By Aasimah Navlakhi
Stephen Kramer has always been motivated by the desire to help people.
Fresh out of Babson College, it seemed that he would follow the traditional path laid out for a young man armed with a management degree. His move to join Arthur D. Little – a renowned, international consulting firm – strengthened this perception. Being admitted to the best business school in the country, at Harvard University, nearly sealed the deal.
But at each step in his early career, Kramer stayed true to his driving force. He consulted primarily in the healthcare sector and chose a path at Harvard that allowed him to work in the venture capital group at Fidelity Investments. Here, Kramer worked to identify high-growth education companies worthy of investment.
Here is also where Kramer first became interested in education reform.
When looking for educational opportunities for investment, he happened upon and quickly gravitated towards charter schools. Wanting to learn more, he began connecting with leaders in the field.
“My number one conversation, not surprisingly, was with Linda Brown,” he recalls. “She introduced me to Steven Wilson and, just like that, three of my ultimate worlds collided.”
— Wilson, founder and chief executive officer of Ascend Learning, serves as chairman of the board at Building Excellent Schools. When he met Kramer, he was founding Advantage Schools, a charter network in which Fidelity had invested. One of the seed investors in Advantage Schools was Bright Horizons – the company that Kramer would sell his own business to several years later. Shortly after his meeting with Brown and Wilson, Kramer joined the BES board. —
The pièce de résistance of Kramer’s career was born in 1998, when he created College Coach with his best friend and college roommate Michael London.
“It was a very hot time in education,” he recalls. “There were a lot of entrepreneurs who realized that the system was broken and wanted to make a mark. I needed to decide whether to draft off the excitement and enthusiasm around me, or to go out and do something on my own. Eventually, I decided to leave Fidelity and start my own organization.”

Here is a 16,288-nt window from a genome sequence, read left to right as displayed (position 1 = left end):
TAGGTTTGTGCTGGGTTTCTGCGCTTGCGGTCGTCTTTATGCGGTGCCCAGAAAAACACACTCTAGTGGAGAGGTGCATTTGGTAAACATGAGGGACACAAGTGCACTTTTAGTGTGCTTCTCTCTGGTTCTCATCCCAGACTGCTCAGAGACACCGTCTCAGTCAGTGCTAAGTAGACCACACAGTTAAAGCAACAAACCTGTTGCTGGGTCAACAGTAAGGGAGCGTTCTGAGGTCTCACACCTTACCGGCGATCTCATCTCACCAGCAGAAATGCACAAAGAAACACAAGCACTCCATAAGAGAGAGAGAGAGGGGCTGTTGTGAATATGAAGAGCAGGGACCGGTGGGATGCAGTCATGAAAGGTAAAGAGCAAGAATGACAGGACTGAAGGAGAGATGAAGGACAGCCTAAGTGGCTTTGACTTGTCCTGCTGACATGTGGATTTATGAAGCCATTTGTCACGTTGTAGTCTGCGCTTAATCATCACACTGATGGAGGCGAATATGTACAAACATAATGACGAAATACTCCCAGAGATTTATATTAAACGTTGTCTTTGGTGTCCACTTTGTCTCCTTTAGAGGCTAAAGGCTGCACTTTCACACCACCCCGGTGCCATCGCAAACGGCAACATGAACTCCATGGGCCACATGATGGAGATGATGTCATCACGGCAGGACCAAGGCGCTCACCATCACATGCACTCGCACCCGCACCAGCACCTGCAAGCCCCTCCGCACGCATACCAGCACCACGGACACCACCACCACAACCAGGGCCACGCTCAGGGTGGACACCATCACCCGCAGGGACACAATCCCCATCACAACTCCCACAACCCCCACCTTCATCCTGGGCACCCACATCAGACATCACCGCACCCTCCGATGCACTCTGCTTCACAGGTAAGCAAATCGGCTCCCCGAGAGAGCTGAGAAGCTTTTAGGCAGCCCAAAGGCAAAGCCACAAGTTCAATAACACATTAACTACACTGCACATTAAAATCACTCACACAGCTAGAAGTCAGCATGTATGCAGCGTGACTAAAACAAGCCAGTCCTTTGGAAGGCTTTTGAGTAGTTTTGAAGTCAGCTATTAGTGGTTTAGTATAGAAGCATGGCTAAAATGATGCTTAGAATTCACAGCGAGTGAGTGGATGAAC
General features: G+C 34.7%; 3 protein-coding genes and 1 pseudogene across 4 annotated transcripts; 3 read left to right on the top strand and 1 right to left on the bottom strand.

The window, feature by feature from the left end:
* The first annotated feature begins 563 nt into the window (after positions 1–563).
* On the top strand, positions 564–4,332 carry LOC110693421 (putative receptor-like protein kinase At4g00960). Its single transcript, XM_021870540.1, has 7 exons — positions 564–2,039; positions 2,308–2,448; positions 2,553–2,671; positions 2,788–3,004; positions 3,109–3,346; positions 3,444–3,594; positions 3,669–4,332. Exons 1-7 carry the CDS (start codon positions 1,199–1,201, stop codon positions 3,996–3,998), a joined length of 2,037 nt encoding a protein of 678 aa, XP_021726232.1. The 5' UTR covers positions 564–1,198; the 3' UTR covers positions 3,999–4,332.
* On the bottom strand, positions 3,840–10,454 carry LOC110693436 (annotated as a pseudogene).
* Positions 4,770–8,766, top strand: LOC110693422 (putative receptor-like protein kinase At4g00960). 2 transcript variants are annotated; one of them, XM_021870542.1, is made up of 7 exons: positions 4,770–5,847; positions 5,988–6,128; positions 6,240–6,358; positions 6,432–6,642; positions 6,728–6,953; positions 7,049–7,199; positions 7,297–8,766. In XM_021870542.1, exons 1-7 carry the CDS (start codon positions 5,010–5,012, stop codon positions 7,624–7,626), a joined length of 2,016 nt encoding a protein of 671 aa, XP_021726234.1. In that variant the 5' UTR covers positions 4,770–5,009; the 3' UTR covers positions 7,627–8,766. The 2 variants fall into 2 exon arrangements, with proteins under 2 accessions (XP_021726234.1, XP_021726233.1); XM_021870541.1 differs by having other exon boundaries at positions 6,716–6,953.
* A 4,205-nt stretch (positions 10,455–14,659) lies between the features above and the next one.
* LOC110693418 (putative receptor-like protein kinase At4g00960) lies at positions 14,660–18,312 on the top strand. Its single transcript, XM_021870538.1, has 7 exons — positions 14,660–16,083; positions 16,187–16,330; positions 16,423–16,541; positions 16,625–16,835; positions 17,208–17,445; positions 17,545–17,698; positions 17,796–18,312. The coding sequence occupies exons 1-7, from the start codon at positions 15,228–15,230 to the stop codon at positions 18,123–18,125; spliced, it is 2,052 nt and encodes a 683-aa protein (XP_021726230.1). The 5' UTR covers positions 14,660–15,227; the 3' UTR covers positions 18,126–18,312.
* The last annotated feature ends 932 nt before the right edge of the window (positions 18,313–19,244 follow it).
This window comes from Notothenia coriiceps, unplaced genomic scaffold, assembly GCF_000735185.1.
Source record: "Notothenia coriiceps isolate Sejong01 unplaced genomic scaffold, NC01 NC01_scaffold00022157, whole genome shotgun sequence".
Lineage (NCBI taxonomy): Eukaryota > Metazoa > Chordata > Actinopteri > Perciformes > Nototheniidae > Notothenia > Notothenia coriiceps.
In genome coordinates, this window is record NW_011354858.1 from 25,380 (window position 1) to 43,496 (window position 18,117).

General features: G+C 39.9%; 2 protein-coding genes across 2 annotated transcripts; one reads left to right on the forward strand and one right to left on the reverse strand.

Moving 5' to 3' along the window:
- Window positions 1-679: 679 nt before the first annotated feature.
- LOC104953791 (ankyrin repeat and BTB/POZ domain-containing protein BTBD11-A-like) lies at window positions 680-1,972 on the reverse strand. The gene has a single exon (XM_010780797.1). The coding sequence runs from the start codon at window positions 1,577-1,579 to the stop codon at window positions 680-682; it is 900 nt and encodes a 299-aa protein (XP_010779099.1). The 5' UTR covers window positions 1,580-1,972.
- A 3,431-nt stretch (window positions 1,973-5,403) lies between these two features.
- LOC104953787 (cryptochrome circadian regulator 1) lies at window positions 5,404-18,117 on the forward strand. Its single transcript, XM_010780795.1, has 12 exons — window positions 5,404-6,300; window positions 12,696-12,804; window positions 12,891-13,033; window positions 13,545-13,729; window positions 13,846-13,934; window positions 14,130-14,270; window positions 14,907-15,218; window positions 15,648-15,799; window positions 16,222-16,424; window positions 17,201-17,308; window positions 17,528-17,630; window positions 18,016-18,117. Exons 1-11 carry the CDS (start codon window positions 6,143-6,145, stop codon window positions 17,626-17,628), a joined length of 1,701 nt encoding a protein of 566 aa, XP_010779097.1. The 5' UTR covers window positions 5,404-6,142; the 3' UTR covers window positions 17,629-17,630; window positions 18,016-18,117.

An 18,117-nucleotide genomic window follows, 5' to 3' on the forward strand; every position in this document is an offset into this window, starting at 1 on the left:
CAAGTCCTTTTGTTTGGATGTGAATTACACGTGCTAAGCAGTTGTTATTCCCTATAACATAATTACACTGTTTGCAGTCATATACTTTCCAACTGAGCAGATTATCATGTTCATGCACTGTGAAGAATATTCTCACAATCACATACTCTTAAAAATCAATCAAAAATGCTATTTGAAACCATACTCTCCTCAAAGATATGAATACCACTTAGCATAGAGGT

In studying the existing college consulting market, Kramer and London concluded that the landscape was highly fragmented.
“Different communities had different counselors, working with 20 to 30 families a year,” Kramer explains. “The counselors are typically ex-principals or moms who were particularly successful in the process with their own children.”
This meant that counselors were relatively unregulated and un-credentialed. College Coach professionalized the service by hiring former college admissions officers who had real expertise and delivered high-quality advice. The program was very successful, but only in affluent communities. In and around Boston, for example, the demand was highest in areas like Newton, Wellesley, and Weston.
“We found that we were not having an impact on the broader set of people who could really benefit from this program,” Kramer said. “Very quickly, the model morphed into offering free educational advice services as an employee benefit paid for by employers.”
Kramer and London were able to convince companies that having to focus on the college admissions process distracted employees and impacted their productivity.
“We emphasized that they could create a real sense of loyalty with employees if they entered into this process with them,” Kramer said.